from Kevin’s friend who’s been studying with the Dalai Lama the past few weeks:
THE CRACKED WATER POT
A water bearer in India had two large pots, each hung on each end of a pole
which he carried across his neck.
One of the pots had a crack in it, and while the other pot was perfect and
always delivered a full portion of water at the end of the long walk from
the stream to the master’s house, the cracked pot arrived only half full.
For a full two years this went on daily, with the bearer delivering only one
and a half pots full of water in his master’s house. Of course, the perfect
pot was proud of its accomplishments, perfect to the end for which it was
But the poor cracked pot was ashamed of its own imperfection, and miserable
that it was able to accomplish only half of what it had been made to do.
After two years of what it perceived to be a bitter failure, it spoke to the
water bearer one day by the stream.
“I am ashamed of myself, and I want to apologize to you.” Why?” asked the
bearer. “What are you ashamed of?” “I have been able, for these past two
years, to deliver only half my load because this crack in my side causes
water to leak out all the way back to your master’s house. Because of my
flaws, you have to do all of this work, and you don’t get full value from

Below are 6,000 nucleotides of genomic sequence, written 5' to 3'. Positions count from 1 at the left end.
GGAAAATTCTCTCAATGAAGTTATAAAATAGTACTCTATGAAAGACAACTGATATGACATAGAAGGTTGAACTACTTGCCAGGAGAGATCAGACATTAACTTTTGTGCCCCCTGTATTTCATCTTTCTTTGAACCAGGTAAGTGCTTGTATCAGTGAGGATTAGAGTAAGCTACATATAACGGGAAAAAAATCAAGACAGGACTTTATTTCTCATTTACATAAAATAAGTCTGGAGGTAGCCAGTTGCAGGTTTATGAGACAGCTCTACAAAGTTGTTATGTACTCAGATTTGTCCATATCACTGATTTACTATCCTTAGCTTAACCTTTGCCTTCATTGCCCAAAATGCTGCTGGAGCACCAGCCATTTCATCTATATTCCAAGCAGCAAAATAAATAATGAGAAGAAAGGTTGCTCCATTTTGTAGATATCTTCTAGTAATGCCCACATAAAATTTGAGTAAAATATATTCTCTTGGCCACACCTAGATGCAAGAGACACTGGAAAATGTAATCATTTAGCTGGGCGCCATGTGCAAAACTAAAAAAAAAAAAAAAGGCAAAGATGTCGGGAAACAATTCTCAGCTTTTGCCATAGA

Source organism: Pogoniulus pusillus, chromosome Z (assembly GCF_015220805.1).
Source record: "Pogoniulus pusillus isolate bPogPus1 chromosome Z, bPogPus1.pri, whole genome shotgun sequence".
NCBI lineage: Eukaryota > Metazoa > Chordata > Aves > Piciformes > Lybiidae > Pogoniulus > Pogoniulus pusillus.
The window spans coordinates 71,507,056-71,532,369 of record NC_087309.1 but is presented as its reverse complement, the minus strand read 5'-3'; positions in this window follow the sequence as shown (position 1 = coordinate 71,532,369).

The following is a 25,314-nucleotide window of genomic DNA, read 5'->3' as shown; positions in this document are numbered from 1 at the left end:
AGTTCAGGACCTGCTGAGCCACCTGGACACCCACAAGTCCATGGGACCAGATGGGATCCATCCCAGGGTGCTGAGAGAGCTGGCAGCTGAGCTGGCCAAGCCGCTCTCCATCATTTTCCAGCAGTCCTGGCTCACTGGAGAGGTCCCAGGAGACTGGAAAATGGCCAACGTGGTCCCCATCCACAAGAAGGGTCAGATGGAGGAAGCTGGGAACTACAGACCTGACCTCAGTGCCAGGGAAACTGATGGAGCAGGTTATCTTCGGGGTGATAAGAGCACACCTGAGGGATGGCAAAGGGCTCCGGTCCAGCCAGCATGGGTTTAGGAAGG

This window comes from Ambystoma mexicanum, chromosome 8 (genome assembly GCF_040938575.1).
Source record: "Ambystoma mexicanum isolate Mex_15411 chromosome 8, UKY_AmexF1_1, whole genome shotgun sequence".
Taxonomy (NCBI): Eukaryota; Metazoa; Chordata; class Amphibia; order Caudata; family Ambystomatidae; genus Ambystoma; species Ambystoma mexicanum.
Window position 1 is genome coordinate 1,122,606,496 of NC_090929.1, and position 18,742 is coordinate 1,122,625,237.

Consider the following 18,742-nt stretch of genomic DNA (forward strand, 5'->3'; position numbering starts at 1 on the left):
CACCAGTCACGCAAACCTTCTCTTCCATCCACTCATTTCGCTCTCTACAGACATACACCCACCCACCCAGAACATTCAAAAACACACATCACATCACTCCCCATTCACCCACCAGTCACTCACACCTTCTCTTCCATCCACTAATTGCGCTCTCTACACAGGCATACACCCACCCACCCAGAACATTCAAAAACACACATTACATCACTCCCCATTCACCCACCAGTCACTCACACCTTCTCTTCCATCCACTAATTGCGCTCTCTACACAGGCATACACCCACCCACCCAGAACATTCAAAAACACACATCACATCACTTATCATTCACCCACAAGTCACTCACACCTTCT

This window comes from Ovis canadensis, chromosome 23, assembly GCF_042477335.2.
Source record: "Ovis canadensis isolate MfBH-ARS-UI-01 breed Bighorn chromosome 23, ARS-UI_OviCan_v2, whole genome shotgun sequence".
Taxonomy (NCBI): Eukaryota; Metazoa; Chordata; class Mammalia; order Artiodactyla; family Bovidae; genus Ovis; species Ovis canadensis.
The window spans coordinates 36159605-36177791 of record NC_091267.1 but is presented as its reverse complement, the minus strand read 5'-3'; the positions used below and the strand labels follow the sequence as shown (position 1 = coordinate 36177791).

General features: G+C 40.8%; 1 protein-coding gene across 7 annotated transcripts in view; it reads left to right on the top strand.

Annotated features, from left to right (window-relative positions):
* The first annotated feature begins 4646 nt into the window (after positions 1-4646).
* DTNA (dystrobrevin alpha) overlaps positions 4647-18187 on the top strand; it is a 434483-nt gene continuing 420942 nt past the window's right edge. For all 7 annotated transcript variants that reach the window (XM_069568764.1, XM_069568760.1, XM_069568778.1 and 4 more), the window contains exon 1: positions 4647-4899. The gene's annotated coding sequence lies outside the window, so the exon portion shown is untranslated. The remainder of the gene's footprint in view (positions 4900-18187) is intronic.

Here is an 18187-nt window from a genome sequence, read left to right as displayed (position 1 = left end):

your efforts,” the pot said. The water bearer felt sorry for the old cracked
pot, and in his compassion he said, “As we return to the master’s house, I
want you to notice the beautiful flowers along the path.” Indeed, as they
went up the hill, the old cracked pot took notice of the sun warming the
beautiful wild flowers on the side of the path, and this cheered it some.
But at the end of the trail, it still felt bad because it had leaked out
half its load, and so again it apologized to the bearer for its failure. The
bearer said to the pot, “Did you notice that there were flowers only on your
side of your path, but not on the other pot’s side? That’s because I have
always known about your flaw, and I took advantage of it.
I planted flower seeds on your side of the path, and every day while we walk
back from the stream, you’ve watered them. For two years I have been able to
pick these beautiful flowers to decorate my master’s table. Without you
being just the way you are, he would not have this beauty to grace his
house.” Moral: Each of us has our own unique flaws. We’re all cracked pots.
But it’s the cracks and flaws we each have that make our lives together so
very interesting and rewarding. You’ve just got to take each person for what
they are, and look for the good in them.
There is a lot of good out there.
There is a lot of good in us!
Blessed are the flexible, for they shall not be bent out of shape.